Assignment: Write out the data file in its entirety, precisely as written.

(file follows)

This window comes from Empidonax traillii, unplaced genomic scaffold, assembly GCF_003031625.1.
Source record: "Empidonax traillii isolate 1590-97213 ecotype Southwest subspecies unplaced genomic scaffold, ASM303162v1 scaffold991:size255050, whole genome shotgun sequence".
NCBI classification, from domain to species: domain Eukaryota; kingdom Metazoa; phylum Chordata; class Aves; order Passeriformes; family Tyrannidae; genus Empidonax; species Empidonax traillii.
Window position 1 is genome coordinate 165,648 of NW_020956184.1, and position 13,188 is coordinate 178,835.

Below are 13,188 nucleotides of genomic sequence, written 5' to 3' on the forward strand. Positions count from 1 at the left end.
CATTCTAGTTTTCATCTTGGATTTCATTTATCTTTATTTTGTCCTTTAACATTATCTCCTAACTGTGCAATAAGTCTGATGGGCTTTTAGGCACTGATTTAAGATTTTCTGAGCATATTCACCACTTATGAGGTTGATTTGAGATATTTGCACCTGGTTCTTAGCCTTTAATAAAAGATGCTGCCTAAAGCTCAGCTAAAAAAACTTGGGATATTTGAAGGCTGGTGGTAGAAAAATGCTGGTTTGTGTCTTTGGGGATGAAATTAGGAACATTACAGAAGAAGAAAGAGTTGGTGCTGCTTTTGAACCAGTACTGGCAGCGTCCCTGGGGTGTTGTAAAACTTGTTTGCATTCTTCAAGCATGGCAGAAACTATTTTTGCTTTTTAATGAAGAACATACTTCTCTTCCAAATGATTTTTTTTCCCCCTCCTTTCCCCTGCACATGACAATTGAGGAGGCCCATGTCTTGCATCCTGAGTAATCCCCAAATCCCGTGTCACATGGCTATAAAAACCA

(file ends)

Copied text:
This window comes from Empidonax traillii, unplaced genomic scaffold, assembly GCF_003031625.1.
Source record: "Empidonax traillii isolate 1590-97213 ecotype Southwest subspecies unplaced genomic scaffold, ASM303162v1 scaffold991:size255050, whole genome shotgun sequence".
NCBI classification, from domain to species: domain Eukaryota; kingdom Metazoa; phylum Chordata; class Aves; order Passeriformes; family Tyrannidae; genus Empidonax; species Empidonax traillii.
Window position 1 is genome coordinate 165,648 of NW_020956184.1, and position 13,188 is coordinate 178,835.

Below are 13,188 nucleotides of genomic sequence, written 5' to 3' on the forward strand. Positions count from 1 at the left end.
CATTCTAGTTTTCATCTTGGATTTCATTTATCTTTATTTTGTCCTTTAACATTATCTCCTAACTGTGCAATAAGTCTGATGGGCTTTTAGGCACTGATTTAAGATTTTCTGAGCATATTCACCACTTATGAGGTTGATTTGAGATATTTGCACCTGGTTCTTAGCCTTTAATAAAAGATGCTGCCTAAAGCTCAGCTAAAAAAACTTGGGATATTTGAAGGCTGGTGGTAGAAAAATGCTGGTTTGTGTCTTTGGGGATGAAATTAGGAACATTACAGAAGAAGAAAGAGTTGGTGCTGCTTTTGAACCAGTACTGGCAGCGTCCCTGGGGTGTTGTAAAACTTGTTTGCATTCTTCAAGCATGGCAGAAACTATTTTTGCTTTTTAATGAAGAACATACTTCTCTTCCAAATGATTTTTTTTCCCCCTCCTTTCCCCTGCACATGACAATTGAGGAGGCCCATGTCTTGCATCCTGAGTAATCCCCAAATCCCGTGTCACATGGCTATAAAAACCA